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Working from scratch, following simplicity

The Japanese method: do multiplications with fun

You learn something new every day, indeed I discovered a new way to do multiplications with much fun: the Japanese method. The approach is pretty graphical but obviously the maths is the same used in the traditional method. I show you in a video four examples and a gallery with a comparison of the two techniques. Sure you will appreciate it and amazing your friends with awesome maths!

The Japanese method is an elegant and handful procedure to solve the multiplications reducing them to a sum of dots subdivided in horizontal and vertical lines.

The Japanese method: do multiplication with fun

An animation of the Japanese Multiplication MethodAs I explain in the animation on the right and in the gallery below it consists in four steps:

  1. transform the first factor in the equivalent number of horizontal lines leaving some empty space between every whole components and starting from the left, if a number is 0 draw a dotted line;
  2. draw the second factor in the same way but this time through vertical lines;
  3. once you a have obtained a lattice divide it in areas of influence and draw a dots wherever the lines intercept themselves (if the line is dotted don't make any dot);
  4. sum every single areas and write the corresponding results, then you will obtain the final result selecting the numbers in anticlockwise order starting from the top left-hand corner.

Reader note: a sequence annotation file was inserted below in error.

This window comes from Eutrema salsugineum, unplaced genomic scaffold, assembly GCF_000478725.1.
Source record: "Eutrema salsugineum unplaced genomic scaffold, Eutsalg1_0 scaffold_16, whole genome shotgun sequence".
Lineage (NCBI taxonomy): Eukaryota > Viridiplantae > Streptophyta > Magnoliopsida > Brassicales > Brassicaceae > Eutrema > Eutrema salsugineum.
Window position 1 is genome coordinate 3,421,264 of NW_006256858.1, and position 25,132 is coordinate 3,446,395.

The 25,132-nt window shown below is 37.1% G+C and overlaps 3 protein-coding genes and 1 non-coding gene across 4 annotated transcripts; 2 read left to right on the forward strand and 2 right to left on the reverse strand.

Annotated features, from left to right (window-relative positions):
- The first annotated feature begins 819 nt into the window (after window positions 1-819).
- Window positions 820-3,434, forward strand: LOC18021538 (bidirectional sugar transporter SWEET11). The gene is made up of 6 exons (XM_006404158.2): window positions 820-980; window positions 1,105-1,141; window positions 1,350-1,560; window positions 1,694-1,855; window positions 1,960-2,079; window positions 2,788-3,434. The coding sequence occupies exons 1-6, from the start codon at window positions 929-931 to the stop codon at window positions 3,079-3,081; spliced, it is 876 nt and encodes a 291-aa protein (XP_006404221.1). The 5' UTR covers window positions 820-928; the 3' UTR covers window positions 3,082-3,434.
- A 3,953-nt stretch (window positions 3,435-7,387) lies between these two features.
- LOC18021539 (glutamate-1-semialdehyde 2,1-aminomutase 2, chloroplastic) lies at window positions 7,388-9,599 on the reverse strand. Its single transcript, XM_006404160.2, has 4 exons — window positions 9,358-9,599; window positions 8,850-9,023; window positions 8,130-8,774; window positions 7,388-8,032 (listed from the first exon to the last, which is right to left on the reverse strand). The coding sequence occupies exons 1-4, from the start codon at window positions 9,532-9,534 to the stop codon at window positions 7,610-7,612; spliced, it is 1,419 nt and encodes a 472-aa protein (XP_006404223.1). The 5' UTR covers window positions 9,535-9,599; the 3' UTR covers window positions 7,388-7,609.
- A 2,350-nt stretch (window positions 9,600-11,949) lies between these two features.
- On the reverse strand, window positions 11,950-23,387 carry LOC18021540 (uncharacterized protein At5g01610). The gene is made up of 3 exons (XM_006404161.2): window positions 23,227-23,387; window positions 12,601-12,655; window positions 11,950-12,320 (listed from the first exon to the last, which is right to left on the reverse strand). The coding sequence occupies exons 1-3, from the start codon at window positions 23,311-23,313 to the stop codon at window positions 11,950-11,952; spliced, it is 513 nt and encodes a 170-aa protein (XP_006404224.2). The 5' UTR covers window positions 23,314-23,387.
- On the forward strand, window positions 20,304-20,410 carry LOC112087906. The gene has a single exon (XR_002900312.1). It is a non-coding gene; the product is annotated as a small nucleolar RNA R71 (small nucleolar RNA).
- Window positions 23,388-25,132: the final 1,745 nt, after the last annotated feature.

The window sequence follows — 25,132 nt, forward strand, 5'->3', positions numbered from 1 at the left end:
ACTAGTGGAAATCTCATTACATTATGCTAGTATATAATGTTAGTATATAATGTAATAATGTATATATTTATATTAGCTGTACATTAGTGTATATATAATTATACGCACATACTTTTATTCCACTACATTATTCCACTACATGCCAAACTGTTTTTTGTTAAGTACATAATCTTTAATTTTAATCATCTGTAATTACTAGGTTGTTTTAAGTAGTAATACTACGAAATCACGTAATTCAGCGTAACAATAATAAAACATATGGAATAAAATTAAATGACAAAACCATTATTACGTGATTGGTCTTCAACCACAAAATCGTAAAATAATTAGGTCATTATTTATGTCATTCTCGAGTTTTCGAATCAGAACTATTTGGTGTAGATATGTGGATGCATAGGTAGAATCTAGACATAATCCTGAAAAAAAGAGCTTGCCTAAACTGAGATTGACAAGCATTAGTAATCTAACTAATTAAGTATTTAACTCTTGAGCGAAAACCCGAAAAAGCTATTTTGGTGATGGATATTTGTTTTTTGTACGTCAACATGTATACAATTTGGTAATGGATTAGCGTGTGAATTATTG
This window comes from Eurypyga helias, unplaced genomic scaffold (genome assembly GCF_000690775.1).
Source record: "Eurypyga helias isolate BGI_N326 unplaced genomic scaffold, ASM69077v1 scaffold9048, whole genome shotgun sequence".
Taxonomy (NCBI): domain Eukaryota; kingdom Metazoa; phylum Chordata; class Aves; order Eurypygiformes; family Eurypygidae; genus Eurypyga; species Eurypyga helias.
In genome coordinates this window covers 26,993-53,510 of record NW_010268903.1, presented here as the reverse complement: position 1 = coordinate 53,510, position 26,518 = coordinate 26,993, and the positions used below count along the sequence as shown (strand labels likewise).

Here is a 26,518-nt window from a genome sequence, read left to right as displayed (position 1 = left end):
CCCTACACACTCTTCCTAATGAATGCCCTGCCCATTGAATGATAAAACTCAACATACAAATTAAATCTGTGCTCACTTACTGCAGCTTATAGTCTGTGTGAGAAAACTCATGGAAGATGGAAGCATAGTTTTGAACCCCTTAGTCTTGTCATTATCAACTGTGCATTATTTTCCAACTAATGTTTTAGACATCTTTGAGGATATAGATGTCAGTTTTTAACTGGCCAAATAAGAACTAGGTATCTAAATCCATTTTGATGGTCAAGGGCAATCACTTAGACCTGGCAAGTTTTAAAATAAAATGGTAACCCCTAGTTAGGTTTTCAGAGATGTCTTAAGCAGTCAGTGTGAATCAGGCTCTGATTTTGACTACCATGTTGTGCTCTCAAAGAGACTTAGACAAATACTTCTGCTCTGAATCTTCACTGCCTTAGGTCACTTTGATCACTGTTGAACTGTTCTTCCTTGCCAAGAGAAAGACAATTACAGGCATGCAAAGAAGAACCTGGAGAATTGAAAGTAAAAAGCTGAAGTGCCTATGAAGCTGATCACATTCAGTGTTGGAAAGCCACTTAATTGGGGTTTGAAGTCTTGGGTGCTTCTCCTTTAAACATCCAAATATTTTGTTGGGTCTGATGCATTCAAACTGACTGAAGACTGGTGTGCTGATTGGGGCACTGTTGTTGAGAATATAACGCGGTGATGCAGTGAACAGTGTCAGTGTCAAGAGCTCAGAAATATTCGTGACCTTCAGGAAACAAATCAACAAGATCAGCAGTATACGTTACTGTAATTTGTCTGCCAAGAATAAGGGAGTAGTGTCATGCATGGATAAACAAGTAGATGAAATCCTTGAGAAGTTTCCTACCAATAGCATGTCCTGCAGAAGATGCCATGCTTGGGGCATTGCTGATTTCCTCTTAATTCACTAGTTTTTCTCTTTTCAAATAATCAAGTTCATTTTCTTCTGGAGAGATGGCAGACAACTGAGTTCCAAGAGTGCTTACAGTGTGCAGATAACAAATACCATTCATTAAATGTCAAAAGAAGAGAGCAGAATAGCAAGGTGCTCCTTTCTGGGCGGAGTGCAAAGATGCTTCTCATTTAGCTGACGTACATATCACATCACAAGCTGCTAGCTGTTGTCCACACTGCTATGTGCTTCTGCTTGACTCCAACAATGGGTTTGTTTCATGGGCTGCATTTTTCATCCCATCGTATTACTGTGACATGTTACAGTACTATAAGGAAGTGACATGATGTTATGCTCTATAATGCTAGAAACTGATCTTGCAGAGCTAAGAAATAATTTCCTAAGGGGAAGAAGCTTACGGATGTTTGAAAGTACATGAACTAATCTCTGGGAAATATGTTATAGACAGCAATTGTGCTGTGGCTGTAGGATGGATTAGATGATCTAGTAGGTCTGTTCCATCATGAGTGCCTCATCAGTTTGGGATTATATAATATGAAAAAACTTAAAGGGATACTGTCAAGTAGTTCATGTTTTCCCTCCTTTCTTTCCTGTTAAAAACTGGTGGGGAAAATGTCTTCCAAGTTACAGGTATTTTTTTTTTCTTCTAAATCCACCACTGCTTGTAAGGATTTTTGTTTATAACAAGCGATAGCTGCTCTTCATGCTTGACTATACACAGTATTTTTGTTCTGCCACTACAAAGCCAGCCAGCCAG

Below I made a video with four examples and a gallery in which I solve a multiplication step by step comparing side by side the Japanese and Traditional method.

I created the images of the gallery using LaTeX, as you can see online on my Overleaf1 account, it is available here.

  • 1Overleaf is the new collaborative writing and publishing system developed by the team behind the popular writeLaTeX editor. Overleaf is designed to make the whole process of writing, editing and producing scientific papers much quicker for both authors and publishers. Here is my referall link to Overleaf:


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Nicola Rainiero

A civil geotechnical engineer with the ambition to facilitate own work with free software for a knowledge and collective sharing. Also, I deal with green energy and in particular shallow geothermal energy. I have always been involved in web design and 3D modelling.